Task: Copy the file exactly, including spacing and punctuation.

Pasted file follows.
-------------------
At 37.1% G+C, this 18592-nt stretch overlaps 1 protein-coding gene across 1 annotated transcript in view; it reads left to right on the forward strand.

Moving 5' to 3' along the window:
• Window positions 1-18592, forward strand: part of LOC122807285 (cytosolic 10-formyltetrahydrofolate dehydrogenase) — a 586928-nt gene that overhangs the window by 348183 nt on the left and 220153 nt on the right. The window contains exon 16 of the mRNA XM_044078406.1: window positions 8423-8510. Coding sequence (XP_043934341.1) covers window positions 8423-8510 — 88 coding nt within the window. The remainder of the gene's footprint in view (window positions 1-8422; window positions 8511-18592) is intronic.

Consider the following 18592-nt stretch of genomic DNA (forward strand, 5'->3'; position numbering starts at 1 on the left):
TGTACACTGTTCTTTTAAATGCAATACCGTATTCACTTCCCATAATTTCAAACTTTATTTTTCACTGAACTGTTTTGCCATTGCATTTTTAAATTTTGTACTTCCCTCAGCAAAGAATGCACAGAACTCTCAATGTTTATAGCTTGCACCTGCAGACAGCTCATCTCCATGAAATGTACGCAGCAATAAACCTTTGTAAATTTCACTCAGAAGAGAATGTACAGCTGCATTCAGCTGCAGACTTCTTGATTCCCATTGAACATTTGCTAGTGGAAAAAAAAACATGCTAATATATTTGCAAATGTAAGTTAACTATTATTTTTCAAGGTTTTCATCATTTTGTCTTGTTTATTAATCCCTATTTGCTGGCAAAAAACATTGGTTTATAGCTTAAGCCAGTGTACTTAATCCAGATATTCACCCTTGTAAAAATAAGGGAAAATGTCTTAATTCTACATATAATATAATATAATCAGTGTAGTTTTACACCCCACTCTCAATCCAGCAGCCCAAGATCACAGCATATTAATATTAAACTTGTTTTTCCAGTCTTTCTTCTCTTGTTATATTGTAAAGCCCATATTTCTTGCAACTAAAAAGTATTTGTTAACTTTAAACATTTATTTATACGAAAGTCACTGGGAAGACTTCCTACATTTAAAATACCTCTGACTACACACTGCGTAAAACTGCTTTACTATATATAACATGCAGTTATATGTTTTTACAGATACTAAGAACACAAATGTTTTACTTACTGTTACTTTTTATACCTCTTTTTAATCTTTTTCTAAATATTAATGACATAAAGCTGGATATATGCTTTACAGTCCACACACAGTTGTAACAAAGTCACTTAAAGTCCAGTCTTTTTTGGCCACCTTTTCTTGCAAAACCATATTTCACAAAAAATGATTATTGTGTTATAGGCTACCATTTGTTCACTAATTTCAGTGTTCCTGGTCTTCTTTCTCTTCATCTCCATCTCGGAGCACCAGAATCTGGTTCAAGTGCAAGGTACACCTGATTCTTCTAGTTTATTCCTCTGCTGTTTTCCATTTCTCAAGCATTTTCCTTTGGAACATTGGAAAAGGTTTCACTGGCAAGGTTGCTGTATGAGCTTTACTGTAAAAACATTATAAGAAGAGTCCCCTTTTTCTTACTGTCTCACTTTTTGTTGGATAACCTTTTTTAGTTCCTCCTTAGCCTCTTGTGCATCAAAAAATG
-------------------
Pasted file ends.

At 37.1% G+C, this 18592-nt stretch overlaps 1 protein-coding gene across 1 annotated transcript in view; it reads left to right on the forward strand.

Moving 5' to 3' along the window:
• Window positions 1-18592, forward strand: part of LOC122807285 (cytosolic 10-formyltetrahydrofolate dehydrogenase) — a 586928-nt gene that overhangs the window by 348183 nt on the left and 220153 nt on the right. The window contains exon 16 of the mRNA XM_044078406.1: window positions 8423-8510. Coding sequence (XP_043934341.1) covers window positions 8423-8510 — 88 coding nt within the window. The remainder of the gene's footprint in view (window positions 1-8422; window positions 8511-18592) is intronic.

Consider the following 18592-nt stretch of genomic DNA (forward strand, 5'->3'; position numbering starts at 1 on the left):
TGTACACTGTTCTTTTAAATGCAATACCGTATTCACTTCCCATAATTTCAAACTTTATTTTTCACTGAACTGTTTTGCCATTGCATTTTTAAATTTTGTACTTCCCTCAGCAAAGAATGCACAGAACTCTCAATGTTTATAGCTTGCACCTGCAGACAGCTCATCTCCATGAAATGTACGCAGCAATAAACCTTTGTAAATTTCACTCAGAAGAGAATGTACAGCTGCATTCAGCTGCAGACTTCTTGATTCCCATTGAACATTTGCTAGTGGAAAAAAAAACATGCTAATATATTTGCAAATGTAAGTTAACTATTATTTTTCAAGGTTTTCATCATTTTGTCTTGTTTATTAATCCCTATTTGCTGGCAAAAAACATTGGTTTATAGCTTAAGCCAGTGTACTTAATCCAGATATTCACCCTTGTAAAAATAAGGGAAAATGTCTTAATTCTACATATAATATAATATAATCAGTGTAGTTTTACACCCCACTCTCAATCCAGCAGCCCAAGATCACAGCATATTAATATTAAACTTGTTTTTCCAGTCTTTCTTCTCTTGTTATATTGTAAAGCCCATATTTCTTGCAACTAAAAAGTATTTGTTAACTTTAAACATTTATTTATACGAAAGTCACTGGGAAGACTTCCTACATTTAAAATACCTCTGACTACACACTGCGTAAAACTGCTTTACTATATATAACATGCAGTTATATGTTTTTACAGATACTAAGAACACAAATGTTTTACTTACTGTTACTTTTTATACCTCTTTTTAATCTTTTTCTAAATATTAATGACATAAAGCTGGATATATGCTTTACAGTCCACACACAGTTGTAACAAAGTCACTTAAAGTCCAGTCTTTTTTGGCCACCTTTTCTTGCAAAACCATATTTCACAAAAAATGATTATTGTGTTATAGGCTACCATTTGTTCACTAATTTCAGTGTTCCTGGTCTTCTTTCTCTTCATCTCCATCTCGGAGCACCAGAATCTGGTTCAAGTGCAAGGTACACCTGATTCTTCTAGTTTATTCCTCTGCTGTTTTCCATTTCTCAAGCATTTTCCTTTGGAACATTGGAAAAGGTTTCACTGGCAAGGTTGCTGTATGAGCTTTACTGTAAAAACATTATAAGAAGAGTCCCCTTTTTCTTACTGTCTCACTTTTTGTTGGATAACCTTTTTTAGTTCCTCCTTAGCCTCTTGTGCATCAAAAAATG